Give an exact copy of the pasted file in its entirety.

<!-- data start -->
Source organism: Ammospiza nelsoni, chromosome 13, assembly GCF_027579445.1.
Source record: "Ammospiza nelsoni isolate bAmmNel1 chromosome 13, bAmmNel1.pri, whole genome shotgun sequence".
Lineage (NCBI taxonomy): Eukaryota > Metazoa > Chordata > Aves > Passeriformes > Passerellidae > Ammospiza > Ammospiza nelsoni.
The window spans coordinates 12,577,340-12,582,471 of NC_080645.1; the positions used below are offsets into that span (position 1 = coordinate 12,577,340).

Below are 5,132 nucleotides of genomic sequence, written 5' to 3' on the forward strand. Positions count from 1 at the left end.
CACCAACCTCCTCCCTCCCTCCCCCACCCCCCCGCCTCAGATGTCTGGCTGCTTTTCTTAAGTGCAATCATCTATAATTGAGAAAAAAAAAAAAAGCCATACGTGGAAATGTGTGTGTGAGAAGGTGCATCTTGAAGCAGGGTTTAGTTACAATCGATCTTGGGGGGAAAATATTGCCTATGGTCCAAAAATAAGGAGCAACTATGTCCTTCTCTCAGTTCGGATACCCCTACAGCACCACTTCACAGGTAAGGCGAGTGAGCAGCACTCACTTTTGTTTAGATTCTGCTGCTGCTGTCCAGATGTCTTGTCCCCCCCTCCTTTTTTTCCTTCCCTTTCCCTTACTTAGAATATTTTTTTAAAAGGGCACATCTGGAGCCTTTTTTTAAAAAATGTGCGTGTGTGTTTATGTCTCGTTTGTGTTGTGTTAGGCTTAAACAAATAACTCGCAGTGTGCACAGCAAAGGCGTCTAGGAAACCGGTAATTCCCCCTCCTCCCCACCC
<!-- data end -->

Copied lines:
Source organism: Ammospiza nelsoni, chromosome 13, assembly GCF_027579445.1.
Source record: "Ammospiza nelsoni isolate bAmmNel1 chromosome 13, bAmmNel1.pri, whole genome shotgun sequence".
Lineage (NCBI taxonomy): Eukaryota > Metazoa > Chordata > Aves > Passeriformes > Passerellidae > Ammospiza > Ammospiza nelsoni.
The window spans coordinates 12,577,340-12,582,471 of NC_080645.1; the positions used below are offsets into that span (position 1 = coordinate 12,577,340).

Below are 5,132 nucleotides of genomic sequence, written 5' to 3' on the forward strand. Positions count from 1 at the left end.
CACCAACCTCCTCCCTCCCTCCCCCACCCCCCCGCCTCAGATGTCTGGCTGCTTTTCTTAAGTGCAATCATCTATAATTGAGAAAAAAAAAAAAAGCCATACGTGGAAATGTGTGTGTGAGAAGGTGCATCTTGAAGCAGGGTTTAGTTACAATCGATCTTGGGGGGAAAATATTGCCTATGGTCCAAAAATAAGGAGCAACTATGTCCTTCTCTCAGTTCGGATACCCCTACAGCACCACTTCACAGGTAAGGCGAGTGAGCAGCACTCACTTTTGTTTAGATTCTGCTGCTGCTGTCCAGATGTCTTGTCCCCCCCTCCTTTTTTTCCTTCCCTTTCCCTTACTTAGAATATTTTTTTAAAAGGGCACATCTGGAGCCTTTTTTTAAAAAATGTGCGTGTGTGTTTATGTCTCGTTTGTGTTGTGTTAGGCTTAAACAAATAACTCGCAGTGTGCACAGCAAAGGCGTCTAGGAAACCGGTAATTCCCCCTCCTCCCCACCC